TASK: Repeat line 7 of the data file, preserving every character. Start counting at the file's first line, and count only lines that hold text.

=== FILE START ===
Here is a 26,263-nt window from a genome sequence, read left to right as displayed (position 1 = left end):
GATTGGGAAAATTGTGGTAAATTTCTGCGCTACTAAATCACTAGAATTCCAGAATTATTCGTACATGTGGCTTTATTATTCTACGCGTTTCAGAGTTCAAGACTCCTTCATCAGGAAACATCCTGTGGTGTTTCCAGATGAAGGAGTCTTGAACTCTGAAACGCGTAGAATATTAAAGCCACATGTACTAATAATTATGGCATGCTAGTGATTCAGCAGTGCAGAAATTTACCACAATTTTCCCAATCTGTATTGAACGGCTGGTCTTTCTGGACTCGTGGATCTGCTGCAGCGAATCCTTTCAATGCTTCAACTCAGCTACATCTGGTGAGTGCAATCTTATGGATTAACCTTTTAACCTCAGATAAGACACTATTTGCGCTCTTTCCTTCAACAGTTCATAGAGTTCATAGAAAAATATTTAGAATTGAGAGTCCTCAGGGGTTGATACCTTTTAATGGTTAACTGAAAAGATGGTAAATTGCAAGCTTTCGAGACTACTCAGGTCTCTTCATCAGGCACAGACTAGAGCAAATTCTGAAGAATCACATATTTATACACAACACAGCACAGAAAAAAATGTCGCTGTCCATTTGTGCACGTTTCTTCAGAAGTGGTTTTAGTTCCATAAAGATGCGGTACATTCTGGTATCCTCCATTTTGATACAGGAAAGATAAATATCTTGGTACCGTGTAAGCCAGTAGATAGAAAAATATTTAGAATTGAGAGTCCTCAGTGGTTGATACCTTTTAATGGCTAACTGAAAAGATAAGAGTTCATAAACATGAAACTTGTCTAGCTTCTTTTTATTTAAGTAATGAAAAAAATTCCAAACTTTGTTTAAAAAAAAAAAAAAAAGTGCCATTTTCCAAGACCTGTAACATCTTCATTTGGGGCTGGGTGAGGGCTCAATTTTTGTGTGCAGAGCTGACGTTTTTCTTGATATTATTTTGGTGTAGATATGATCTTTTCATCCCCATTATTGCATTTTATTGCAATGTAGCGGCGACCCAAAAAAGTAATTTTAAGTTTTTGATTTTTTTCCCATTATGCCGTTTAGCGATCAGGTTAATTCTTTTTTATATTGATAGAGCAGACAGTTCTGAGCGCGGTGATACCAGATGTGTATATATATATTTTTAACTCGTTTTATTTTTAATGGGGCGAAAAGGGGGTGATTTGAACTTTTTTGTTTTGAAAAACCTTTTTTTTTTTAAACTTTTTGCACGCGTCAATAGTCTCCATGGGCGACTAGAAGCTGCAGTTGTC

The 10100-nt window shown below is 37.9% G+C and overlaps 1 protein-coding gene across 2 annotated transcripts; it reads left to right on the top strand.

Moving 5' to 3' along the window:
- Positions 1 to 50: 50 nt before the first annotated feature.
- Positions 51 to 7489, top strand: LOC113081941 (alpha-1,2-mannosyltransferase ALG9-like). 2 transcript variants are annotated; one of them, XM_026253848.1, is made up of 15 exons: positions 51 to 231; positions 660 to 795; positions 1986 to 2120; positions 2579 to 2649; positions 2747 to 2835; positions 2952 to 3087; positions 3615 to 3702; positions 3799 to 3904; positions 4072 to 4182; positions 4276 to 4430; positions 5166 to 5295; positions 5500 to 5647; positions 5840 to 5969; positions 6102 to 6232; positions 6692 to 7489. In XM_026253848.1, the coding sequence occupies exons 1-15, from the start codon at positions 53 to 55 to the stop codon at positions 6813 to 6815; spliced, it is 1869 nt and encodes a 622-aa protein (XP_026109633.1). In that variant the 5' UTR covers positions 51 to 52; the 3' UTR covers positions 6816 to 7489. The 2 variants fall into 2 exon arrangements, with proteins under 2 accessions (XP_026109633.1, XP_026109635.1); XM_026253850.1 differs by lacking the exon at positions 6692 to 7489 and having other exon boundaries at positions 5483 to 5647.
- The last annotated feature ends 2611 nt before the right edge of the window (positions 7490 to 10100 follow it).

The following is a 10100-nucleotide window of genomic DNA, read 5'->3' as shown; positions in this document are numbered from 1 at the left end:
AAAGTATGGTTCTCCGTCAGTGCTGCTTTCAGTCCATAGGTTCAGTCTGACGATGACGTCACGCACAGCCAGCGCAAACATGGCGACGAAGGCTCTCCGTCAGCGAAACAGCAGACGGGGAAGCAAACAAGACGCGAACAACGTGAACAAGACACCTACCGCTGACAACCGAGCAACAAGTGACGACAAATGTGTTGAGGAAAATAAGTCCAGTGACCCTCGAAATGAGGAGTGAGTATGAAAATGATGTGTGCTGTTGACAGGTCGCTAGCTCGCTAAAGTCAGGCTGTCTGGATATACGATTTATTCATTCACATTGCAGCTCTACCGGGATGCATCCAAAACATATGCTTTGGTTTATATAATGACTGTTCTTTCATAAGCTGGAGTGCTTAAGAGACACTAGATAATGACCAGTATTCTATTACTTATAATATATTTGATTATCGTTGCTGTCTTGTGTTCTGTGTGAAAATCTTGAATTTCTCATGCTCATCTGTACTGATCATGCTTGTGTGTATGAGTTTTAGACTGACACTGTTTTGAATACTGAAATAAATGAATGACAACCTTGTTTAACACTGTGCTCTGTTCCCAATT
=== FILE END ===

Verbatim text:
- The last annotated feature ends 2611 nt before the right edge of the window (positions 7490 to 10100 follow it).